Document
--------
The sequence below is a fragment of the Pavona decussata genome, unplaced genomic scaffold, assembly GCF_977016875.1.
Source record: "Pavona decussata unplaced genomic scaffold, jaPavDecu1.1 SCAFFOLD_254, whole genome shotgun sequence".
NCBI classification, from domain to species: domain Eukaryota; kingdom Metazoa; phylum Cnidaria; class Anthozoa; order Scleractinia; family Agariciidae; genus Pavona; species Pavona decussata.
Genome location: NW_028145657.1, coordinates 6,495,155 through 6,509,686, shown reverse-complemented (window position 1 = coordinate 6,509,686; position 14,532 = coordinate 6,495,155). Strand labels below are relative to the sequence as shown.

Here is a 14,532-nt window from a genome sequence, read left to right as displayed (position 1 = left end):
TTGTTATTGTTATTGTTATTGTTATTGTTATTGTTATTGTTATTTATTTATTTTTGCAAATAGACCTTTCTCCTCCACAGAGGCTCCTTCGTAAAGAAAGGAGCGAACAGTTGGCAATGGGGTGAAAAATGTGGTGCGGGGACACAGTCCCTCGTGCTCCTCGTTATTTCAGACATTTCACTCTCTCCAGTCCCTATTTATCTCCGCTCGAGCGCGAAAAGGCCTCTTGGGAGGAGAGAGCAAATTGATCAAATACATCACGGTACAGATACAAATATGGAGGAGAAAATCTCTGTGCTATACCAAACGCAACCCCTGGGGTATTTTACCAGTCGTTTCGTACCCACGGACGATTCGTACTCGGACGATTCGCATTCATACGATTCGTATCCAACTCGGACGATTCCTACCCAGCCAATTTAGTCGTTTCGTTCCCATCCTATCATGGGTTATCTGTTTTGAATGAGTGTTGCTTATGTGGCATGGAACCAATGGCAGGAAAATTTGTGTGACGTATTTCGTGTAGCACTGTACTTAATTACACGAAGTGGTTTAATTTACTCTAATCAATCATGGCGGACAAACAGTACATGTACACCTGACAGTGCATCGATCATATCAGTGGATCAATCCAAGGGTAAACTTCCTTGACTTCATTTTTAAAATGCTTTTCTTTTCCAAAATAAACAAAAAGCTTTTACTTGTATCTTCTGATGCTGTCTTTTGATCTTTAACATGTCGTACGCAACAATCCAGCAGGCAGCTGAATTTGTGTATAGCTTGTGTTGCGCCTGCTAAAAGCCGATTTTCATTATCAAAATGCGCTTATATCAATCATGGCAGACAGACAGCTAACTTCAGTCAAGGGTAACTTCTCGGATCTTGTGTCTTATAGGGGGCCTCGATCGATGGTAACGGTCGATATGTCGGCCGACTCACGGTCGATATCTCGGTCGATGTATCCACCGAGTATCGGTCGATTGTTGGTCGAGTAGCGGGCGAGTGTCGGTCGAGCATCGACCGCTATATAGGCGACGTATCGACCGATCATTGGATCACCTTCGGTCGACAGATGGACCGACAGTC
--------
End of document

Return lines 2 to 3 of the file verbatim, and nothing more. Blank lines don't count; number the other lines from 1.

Source record: "Pavona decussata unplaced genomic scaffold, jaPavDecu1.1 SCAFFOLD_254, whole genome shotgun sequence".
NCBI classification, from domain to species: domain Eukaryota; kingdom Metazoa; phylum Cnidaria; class Anthozoa; order Scleractinia; family Agariciidae; genus Pavona; species Pavona decussata.